Andrew Bowen: That’s your favorite thing to talk about.
Elaine Fairman: That’s my favorite thing to talk about.
And the fees and the cost, just be prepared for professional fees such as appraisers, surveyors, environmental professionals, and attorneys. The banks can also sometimes charge origination fees, which will add a little bit more cost to the project. So the small business owner needs to be prepared for that, and also find out if those fees are going to be financed or if the business owner needs to pay for them out of pocket whenever the loan is closed.
Expect the banks to ask questions repeatedly; sometimes a business owner will answer a question, and then the bank will come back and want to dig a little bit deeper or get more clarification. So just be prepared that you may be answering the same question over and over. Some banks will offer less money than is desired, and we talked about that earlier. The small business owner needs to think carefully about whether enough money is being made available to them to complete a project or if it’s going to harm them by taking less than what they really need.
Andrew Bowen: Or if they even have the ability to scale down what their operations were expected to be, proportionally to the money they are going to get.
Elaine Fairman: Sometimes, for example, if a business is purchasing machinery and equipment, if they cannot get enough financing to support that, it may be that pulling more cash out of the business to make up the difference is so harmful, that it’s better to delay the project until better financing options are available. Sometimes it’s better to wait and to table a project, rather than to take the loan that’s not best suited for the business at that time.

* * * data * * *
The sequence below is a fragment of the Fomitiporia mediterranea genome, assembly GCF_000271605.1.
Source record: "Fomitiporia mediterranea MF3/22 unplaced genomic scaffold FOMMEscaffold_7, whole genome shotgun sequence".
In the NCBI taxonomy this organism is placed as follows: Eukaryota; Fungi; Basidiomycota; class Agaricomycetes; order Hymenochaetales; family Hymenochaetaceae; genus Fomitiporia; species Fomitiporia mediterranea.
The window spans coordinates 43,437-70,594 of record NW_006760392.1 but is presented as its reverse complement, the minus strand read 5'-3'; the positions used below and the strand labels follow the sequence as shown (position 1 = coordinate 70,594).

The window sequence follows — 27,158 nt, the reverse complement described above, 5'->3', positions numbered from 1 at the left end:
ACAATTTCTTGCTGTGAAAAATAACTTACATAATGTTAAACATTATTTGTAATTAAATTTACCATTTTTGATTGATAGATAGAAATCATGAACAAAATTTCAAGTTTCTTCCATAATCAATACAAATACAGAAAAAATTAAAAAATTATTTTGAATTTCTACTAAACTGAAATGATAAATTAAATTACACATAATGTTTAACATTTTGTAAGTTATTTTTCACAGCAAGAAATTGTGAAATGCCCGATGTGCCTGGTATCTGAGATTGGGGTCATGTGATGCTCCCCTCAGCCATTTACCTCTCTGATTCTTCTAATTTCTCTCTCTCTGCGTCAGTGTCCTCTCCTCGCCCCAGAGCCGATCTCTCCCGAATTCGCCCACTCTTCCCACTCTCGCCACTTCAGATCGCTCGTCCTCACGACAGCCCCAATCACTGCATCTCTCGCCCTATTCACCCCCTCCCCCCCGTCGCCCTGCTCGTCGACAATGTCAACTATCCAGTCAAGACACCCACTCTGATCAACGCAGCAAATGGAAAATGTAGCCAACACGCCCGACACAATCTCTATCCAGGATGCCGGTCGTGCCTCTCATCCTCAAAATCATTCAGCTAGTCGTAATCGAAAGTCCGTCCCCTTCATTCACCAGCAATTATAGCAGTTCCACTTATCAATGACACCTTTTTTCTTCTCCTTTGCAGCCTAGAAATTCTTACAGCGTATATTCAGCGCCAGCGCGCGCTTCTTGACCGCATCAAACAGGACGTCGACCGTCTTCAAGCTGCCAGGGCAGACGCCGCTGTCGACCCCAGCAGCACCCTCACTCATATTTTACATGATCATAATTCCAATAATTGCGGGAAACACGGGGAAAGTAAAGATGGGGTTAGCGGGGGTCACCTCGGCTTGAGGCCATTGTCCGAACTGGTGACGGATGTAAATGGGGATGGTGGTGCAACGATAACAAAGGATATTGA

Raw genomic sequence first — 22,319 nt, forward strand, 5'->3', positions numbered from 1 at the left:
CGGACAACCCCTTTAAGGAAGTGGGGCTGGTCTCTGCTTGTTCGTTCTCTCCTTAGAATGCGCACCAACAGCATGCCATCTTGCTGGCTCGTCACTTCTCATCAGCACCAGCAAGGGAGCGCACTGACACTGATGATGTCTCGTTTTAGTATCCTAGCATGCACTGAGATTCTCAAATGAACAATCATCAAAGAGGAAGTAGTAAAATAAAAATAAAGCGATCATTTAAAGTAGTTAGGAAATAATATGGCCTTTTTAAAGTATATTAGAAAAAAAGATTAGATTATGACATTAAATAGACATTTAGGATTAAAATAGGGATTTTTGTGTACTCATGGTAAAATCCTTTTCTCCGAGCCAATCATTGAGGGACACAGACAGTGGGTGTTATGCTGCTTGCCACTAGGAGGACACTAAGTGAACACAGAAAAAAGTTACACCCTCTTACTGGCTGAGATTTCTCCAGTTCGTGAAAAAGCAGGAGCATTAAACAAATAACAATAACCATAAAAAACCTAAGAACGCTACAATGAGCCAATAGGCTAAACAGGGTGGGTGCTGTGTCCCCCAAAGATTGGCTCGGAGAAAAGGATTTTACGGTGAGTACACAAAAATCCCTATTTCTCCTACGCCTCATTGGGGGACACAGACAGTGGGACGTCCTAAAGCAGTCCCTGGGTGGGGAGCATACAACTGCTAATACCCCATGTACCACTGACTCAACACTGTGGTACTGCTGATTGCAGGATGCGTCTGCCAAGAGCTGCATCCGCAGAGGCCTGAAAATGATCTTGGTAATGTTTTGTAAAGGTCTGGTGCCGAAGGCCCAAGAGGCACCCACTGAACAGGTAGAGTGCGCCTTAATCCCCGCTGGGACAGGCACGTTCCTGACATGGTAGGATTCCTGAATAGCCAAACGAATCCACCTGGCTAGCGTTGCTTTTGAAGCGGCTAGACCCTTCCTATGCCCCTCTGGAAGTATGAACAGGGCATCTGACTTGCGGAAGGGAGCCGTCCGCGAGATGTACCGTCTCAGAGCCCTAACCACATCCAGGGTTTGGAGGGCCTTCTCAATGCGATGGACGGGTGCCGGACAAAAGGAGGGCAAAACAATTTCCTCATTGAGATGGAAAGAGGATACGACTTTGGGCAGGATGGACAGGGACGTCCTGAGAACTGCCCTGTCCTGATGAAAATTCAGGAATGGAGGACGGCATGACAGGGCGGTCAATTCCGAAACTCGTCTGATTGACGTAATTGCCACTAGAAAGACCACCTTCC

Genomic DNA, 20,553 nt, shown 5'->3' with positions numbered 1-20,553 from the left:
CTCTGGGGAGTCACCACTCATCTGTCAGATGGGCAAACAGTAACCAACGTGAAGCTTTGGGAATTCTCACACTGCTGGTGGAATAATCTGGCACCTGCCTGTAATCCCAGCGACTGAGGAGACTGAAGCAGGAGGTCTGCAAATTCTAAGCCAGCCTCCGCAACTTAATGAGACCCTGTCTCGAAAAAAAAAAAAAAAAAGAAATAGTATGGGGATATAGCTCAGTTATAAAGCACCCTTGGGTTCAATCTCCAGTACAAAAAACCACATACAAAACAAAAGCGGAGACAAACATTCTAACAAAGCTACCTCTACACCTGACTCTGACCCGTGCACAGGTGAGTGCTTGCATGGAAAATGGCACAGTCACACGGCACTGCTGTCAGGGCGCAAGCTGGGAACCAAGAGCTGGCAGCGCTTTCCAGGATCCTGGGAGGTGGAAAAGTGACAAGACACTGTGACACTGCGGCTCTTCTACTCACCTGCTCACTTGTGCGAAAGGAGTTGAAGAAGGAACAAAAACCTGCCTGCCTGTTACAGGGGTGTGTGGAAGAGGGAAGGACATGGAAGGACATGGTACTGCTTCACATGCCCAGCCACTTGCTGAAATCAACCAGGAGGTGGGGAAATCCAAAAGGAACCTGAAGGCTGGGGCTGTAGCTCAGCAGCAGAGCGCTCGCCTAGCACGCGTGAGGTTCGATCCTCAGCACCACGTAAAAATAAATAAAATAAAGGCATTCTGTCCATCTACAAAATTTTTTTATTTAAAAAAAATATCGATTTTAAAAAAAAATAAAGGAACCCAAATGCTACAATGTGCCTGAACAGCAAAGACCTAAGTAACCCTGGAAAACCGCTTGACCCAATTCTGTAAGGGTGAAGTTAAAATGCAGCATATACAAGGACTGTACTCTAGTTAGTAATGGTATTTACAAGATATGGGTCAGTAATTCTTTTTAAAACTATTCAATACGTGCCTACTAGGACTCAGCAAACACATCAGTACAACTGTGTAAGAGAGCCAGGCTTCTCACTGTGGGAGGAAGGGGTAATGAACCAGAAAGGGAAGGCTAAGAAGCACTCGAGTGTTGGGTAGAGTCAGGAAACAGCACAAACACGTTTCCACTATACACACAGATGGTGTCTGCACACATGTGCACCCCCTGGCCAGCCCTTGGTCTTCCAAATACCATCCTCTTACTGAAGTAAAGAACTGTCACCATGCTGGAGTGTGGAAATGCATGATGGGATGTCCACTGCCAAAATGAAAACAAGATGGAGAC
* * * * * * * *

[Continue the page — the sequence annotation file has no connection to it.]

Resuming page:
Andrew Bowen: So if that were the case for a business owner, in your experience is it something that they make these decisions on their own, or can they come to someone like you, or SCORE, and say, ”Here is the conundrum I have. I want to do this project. I wanted this much money, but I’m only getting this much. Can you help me think through what the best choice is to make, whether I can scale back or should I wait?”
Elaine Fairman: There are a number of places to go for that sort of information or to get people to serve as resources for that, and we certainly can help with that scenario. And as a matter of fact, some loan programs will finance the difference that the bank will not finance. The 504 program is an excellent option for that, and so there may be other places to go for the money that the bank is not willing or interested in financing. So, for sure, talking to other people to get ideas and reaching out for guidance is always a good idea.
Andrew Bowen: Perfect.
Elaine Fairman: Something else is collateral. Collateral is required by banks to secure the loans. So, for newer businesses, an owner may have to pledge some additional assets and occasionally, there may be some life insurance requirements. So just be prepared for the collateral questions that the bank will have. What do you have to pledge, and is it sufficient to adequately secure the loan? Something else is that sometimes business owners can be a little disappointed and again, don’t take it personally. Banks are looking for different types of businesses at different times, and so it may be that your particular type of business is one that the bank has experienced losses in the past. And they may decide that right now, they cannot finance a business in your particular industry. Just keep in mind that the risk appetite for a bank can vary and that different banks have different market and business preferences at different times.